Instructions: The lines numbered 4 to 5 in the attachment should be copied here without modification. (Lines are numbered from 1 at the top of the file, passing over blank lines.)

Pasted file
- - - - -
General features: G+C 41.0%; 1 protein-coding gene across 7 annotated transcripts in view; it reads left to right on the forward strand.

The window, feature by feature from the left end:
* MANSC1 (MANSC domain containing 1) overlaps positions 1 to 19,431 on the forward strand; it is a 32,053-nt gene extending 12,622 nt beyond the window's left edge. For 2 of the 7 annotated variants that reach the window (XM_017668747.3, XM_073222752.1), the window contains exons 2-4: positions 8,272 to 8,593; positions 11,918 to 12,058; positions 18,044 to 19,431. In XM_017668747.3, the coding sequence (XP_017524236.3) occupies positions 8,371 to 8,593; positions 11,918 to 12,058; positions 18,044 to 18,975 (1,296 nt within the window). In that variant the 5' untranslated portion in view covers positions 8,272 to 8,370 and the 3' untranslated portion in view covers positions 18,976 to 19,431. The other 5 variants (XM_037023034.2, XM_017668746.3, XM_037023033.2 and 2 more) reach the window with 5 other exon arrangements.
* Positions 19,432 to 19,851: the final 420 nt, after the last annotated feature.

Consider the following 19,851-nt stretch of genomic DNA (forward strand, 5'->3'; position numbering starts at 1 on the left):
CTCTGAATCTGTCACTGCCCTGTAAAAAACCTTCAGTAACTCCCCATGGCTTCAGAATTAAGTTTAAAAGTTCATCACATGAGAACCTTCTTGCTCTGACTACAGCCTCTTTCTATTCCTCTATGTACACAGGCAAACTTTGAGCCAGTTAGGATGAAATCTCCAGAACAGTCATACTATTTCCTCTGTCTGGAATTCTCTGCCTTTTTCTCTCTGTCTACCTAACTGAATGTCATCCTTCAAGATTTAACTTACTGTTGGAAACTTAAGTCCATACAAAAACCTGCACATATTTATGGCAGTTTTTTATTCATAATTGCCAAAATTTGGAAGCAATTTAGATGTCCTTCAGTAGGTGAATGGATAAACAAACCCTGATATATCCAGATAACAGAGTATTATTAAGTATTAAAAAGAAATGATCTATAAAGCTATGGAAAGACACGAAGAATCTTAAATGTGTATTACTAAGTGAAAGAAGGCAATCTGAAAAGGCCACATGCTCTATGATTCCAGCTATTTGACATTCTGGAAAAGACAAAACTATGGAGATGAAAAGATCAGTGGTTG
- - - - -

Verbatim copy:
* Positions 19,432 to 19,851: the final 420 nt, after the last annotated feature.

Consider the following 19,851-nt stretch of genomic DNA (forward strand, 5'->3'; position numbering starts at 1 on the left):